However, it’s through coordinating and playing with Band Together CT that both he and Vigorito have received “a sense of purpose,” Fried said.

“Producing events that are a lot of fun to attend and help families in need is both selfless and selfish,” he said. “It is selfless because we are making tangible improvements in our community. It is selfish because we take pleasure in doing this while building meaningful relationships. That is what makes this kind of social activism work.”

Along with its organizers, Band Together’s performers embrace this philanthropic concept.

The upcoming 90s-themed show at FTC marks singer/musician Dylan Conner’s second Band Together CT appearance. A Latin teacher at Bunnell High School in Stratford, where he resides, Conner said he’s excited to be asked back onstage.

Growing up in Westport and Fairfield, Conner learned to play a variety of instruments at an early age. He credits his Compo Beach neighbors, the Coen family, with first introducing him to playing music.

“They had lots of instruments lying around their house and I was immediately attracted to them,” Conner said. “It was a great environment to learn music. There was a lot of encouragement from our families.”

At that time, Conner said, he was “obsessed” with playing songs by Elvis Presley and the Beatles.

He moved to Fairfield from Westport in middle school, attending Fairfield Woods Middle School and Fairfield High. He did musical theater and was in the chorus at Fairfield Woods, then he did select choral groups and rock bands in high school.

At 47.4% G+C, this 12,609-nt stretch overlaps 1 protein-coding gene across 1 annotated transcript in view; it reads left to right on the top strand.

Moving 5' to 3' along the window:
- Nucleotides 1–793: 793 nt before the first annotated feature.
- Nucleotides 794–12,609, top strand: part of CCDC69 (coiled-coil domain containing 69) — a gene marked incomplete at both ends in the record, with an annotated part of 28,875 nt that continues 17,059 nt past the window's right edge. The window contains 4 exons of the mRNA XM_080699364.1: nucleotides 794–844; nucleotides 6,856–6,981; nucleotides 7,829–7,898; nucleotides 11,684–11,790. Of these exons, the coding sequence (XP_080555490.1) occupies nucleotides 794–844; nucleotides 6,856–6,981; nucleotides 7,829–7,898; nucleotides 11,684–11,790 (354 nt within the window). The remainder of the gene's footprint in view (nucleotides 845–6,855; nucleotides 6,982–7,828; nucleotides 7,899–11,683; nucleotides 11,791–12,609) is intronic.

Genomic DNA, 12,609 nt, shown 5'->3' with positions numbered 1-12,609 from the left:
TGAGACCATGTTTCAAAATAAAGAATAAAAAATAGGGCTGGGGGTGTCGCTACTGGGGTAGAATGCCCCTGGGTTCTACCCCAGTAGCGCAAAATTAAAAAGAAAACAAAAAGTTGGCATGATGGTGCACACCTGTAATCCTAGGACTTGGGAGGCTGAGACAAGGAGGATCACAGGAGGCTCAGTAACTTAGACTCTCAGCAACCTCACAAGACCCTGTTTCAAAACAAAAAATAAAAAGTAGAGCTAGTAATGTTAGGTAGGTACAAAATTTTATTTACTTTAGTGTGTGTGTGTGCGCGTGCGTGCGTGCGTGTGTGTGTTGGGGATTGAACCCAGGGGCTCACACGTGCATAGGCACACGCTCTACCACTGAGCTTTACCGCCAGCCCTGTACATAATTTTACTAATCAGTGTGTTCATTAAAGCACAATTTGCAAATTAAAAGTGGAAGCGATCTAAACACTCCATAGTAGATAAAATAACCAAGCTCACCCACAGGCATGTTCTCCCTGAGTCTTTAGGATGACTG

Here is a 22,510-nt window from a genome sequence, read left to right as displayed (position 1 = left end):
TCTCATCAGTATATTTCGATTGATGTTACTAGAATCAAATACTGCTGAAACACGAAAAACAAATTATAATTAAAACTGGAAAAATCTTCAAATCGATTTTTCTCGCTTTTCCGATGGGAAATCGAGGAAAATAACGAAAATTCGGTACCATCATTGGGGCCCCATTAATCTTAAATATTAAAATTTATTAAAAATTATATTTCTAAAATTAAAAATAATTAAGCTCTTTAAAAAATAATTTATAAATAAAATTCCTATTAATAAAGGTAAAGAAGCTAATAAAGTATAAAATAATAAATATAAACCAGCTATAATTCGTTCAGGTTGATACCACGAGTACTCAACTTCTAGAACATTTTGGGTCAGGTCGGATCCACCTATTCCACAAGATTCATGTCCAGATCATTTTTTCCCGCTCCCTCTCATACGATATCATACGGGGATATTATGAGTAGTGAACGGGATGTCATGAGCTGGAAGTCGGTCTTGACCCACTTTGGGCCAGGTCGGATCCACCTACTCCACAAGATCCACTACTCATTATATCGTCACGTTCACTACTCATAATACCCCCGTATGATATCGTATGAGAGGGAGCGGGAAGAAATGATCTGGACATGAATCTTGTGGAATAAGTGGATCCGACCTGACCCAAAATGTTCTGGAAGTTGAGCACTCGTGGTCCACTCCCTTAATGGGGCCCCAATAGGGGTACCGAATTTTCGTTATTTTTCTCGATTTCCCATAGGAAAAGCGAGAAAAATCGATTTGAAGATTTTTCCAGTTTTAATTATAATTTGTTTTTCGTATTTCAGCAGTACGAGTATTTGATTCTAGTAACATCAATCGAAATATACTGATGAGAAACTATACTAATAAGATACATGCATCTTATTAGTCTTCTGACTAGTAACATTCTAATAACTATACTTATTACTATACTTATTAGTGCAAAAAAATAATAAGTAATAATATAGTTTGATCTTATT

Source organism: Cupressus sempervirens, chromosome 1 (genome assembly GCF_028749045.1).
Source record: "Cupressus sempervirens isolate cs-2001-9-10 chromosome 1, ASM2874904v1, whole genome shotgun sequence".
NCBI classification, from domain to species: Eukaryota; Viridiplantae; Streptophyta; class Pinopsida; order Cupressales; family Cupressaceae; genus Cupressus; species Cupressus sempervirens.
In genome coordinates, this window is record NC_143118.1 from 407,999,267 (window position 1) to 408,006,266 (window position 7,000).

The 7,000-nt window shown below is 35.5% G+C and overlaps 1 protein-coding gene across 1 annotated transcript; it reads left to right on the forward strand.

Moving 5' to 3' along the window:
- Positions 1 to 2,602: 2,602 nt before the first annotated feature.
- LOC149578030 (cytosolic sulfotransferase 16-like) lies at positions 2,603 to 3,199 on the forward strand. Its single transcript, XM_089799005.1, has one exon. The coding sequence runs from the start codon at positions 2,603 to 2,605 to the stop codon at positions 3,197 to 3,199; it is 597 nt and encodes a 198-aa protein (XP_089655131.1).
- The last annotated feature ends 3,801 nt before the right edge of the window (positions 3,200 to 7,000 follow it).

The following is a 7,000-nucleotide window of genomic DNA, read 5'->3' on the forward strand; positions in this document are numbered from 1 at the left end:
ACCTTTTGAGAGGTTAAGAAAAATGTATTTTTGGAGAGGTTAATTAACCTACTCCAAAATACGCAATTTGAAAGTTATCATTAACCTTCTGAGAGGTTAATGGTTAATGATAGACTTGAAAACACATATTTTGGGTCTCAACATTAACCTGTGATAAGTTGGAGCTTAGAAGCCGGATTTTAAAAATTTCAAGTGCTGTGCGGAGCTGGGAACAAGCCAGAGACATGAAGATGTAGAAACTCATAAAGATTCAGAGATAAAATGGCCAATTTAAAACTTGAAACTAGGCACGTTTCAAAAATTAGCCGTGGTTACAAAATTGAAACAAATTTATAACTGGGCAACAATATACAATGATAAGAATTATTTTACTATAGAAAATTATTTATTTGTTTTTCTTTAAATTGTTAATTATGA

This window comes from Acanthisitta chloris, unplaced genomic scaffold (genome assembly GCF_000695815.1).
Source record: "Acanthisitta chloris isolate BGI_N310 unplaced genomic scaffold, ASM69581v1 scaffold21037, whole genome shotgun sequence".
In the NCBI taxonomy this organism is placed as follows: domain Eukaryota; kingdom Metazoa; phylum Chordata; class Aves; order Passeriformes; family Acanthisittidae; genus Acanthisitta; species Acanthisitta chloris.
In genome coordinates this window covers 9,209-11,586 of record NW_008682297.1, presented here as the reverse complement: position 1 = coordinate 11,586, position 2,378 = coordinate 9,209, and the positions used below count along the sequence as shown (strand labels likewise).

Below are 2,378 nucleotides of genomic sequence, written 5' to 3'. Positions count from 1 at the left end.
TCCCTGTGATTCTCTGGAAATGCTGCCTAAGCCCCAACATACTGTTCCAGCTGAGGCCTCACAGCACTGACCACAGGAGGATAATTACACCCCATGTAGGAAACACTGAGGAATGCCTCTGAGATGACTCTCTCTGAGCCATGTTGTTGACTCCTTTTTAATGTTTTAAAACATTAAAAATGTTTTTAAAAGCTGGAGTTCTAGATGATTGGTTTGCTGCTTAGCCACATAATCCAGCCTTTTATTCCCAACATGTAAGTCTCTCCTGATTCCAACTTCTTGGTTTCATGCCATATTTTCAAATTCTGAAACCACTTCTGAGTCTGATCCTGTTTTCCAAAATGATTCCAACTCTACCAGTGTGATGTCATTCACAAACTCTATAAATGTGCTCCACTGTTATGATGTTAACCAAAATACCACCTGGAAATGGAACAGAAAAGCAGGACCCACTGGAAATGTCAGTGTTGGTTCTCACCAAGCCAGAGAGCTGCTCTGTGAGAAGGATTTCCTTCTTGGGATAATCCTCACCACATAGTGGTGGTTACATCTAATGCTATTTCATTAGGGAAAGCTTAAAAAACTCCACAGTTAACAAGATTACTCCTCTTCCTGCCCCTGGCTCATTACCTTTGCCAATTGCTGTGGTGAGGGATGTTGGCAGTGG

Although he loved rock ’n’ roll, Conner became involved in classical music and was chosen for the highly competitive select All-State and All-Eastern choirs.

On the weekends, though, Conner and a few buddies — Dod Andrew, Greg Thorne and Chris Hansen — performed around town in rock bands.

After his graduation from Skidmore College, where he studied Latin and English literature, Conner spent six months playing in an original rock band in the San Francisco Bay area.

In the upcoming Band Together CT show, Conner will pay homage to rock ’n’ roll legend Tom Petty as he performs Learning to Fly.

“This is right up my alley — I love it,” Conner said.

Fried and Vigorito are charged with selecting the show’s material. Vigorito said they choose songs that they feel the musicians could perform easily and without a lot of rehearsal.

“We ship out CDs and music and they come prepared,” Vigorito said.

The performers typically have one rehearsal, onstage.

“We go out there and just do it,” Vigorito said. “We make it look easy.”

Rachel Ulreich, who performs under the stage name “Raycee Jones,” is excited to return for her third Band Together CT show, performing songs made famous by George Michael, Sheryl Crow, Tracy Chapman, and Jewel.

“It’s a great opportunity to meet other artists, play together, connect, and become a family through it,” Ulreich said. “I believe in doing good despite the chaos, Through these concerts, you touch people, grow as a musician and, ultimately, find happiness and peace.”

Ulreich grew up in Monroe with Vigorito’s two daughters, Samantha and Tori.

“I’ve known Rachel for a long time and watched her grow up,” said Vigorito.

Ulreich performed leading roles in several high school musical theater productions Vigorito attended with his family.

In 2010, Ulreich graduated from Hofstra University with a degree in music business. She currently lives in Brooklyn and is the lead vocalist for an original band she founded, The Dirty Gems. She is also a singer/songwriter with the duo Raycee and Mills.

Ulreich and her writing partner Mark Sanderlin (“Mills”) recently appeared on the Hallmark Channel’s Marie Osmond Show.

Information about Band Together may be found at Tickets to the March 15 concert may be purchased at